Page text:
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Do foraging methods in winter affect morphology during growth in juvenile snow geese?

Do foraging methods in winter affect morphology during growth in juvenile snow geese?

Titill: Do foraging methods in winter affect morphology during growth in juvenile snow geese?
Höfundur: Jónsson, Jón Einar   orcid.org/0000-0003-1198-786X
Afton, Alan D.
Útgáfa: 2016-10-05
Tungumál: Enska
Umfang: 7656-7670
Háskóli/Stofnun: Háskóli Íslands
University of Iceland
Deild: Rannsóknasetur á Snæfellsnesi (HÍ)
Research Centre at Snæfellsnes (UI)
Birtist í: Ecology and Evolution;6(21)
ISSN: 2045-7758
DOI: 10.1002/ece3.2481
Efnisorð: Bill size; Body size; Foraging exertion; Habitat selection; Introgressive hybridization; Morphotypes; Snjógæs; Fæðuöflun dýra; Búsvæði; Vöxtur (lífeðlisfræði); Beinin
URI: https://hdl.handle.net/20.500.11815/413

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Jónsson, J. E. and Afton, A. D. (2016), Do foraging methods in winter affect morphology during growth in juvenile snow geese?. Ecology and Evolution, 6: 7656–7670. doi: 10.1002/ece3.2481


Physical exertion during growth can affect ultimate size and density of skeletal structures. Such changes from different exercise regimes may explain morphological differences between groups, such as those exhibited by lesser snow geese (Chen caerulescens caerulescens; hereafter snow geese) foraging in southwest Louisiana. In rice-prairie habitats (hereafter rice-prairies), snow geese bite off or graze aboveground vegetation, whereas they dig or grub for subterranean plant parts in adjacent coastal marshes. Grubbing involves considerably more muscular exertion than does grazing. Thus, we hypothesized that rates of bone formation and growth would be lower for juveniles wintering in rice-prairies than those in coastal marshes, resulting in smaller bill and skull features at adulthood. First, we tested this exertion hypothesis by measuring bills, skulls, and associated musculature from arrival to departure (November-February) in both habitats in southwest Louisiana, using both banded birds and collected specimens. Second, we used the morphological data to test an alternative hypothesis, which states that smaller bill dimensions in rice-prairies evolved because of hybridization with Ross's geese (C.rossii). Under the exertion hypothesis, we predicted that bill and skull bones of juveniles would grow at different rates between habitats. However, we found that bill and skull bones of juveniles grew similarly between habitats, thus failing to support the exertion hypothesis. Morphometrics were more likely to differ by sex or change with sampling date than to differ by habitat. We predicted that significant, consistent skewness toward smaller birds could indicate hybridization with Ross's geese, but no skewness was observed in our morphological data, which fails to support the hybridization hypothesis. Further research is needed to clarify whether snow geese wintering in Louisiana represent a single polymorphic population that segregates into individually preferred habitats, which we believe at present to be more likely as an explanation than two ecologically and spatially distinct morphotypes.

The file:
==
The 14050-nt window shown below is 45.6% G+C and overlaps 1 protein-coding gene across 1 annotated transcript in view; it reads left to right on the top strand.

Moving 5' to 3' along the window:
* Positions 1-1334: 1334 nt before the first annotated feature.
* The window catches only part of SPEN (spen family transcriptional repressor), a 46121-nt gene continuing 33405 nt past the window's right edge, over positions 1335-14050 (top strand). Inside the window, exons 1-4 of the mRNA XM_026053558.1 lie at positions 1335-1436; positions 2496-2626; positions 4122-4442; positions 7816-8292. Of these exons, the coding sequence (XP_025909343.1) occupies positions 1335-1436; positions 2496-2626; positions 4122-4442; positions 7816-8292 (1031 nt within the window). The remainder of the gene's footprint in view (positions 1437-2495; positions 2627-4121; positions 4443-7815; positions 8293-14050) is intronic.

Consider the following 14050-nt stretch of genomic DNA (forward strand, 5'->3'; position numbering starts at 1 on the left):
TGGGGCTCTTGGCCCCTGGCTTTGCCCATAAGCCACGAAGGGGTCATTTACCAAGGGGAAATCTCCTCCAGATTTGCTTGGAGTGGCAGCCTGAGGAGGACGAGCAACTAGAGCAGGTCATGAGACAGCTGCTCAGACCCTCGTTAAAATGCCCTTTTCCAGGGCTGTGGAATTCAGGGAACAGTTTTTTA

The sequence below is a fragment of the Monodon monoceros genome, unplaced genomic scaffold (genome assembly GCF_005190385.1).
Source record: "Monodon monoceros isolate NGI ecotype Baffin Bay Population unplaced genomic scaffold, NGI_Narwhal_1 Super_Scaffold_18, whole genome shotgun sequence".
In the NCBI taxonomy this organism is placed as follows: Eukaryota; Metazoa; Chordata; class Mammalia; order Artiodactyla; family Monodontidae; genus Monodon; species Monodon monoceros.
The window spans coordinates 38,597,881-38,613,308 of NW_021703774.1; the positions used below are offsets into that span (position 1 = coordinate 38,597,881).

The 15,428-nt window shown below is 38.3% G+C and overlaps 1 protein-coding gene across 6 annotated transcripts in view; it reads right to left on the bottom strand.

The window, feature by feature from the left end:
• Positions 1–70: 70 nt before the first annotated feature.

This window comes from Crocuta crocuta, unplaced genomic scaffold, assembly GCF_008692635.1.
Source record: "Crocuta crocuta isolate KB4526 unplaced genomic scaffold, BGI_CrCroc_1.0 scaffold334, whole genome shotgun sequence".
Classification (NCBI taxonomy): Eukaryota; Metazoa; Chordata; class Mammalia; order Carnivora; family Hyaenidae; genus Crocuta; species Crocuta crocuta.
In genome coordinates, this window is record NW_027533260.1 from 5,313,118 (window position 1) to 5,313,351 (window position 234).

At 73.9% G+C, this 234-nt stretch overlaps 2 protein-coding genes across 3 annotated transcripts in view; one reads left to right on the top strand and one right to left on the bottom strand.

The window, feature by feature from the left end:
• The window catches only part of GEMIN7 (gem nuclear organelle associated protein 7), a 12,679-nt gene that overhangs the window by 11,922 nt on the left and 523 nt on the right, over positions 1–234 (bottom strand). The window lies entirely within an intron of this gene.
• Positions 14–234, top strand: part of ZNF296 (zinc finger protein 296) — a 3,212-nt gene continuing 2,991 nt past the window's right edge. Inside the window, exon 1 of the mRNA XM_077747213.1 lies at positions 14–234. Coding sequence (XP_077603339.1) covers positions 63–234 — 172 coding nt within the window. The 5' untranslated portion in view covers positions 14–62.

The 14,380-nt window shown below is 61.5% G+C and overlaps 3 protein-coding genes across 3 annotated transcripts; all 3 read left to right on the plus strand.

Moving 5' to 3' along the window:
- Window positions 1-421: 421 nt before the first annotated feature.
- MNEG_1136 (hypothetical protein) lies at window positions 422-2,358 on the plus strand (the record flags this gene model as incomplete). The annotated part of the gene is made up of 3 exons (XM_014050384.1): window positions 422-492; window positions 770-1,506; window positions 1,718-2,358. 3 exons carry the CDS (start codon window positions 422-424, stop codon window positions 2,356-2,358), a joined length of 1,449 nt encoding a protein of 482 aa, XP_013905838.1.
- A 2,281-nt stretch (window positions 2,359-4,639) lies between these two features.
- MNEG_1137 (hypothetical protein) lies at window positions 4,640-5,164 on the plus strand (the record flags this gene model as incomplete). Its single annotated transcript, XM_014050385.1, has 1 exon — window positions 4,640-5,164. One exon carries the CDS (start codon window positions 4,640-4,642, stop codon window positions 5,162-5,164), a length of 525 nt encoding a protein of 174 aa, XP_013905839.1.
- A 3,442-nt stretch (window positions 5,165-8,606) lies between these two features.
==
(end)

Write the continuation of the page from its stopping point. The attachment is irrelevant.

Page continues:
This is an open access article under the terms of the Creative Commons Attribution License, which permits use, distribution and reproduction in any medium, provided the original work is properly cited.


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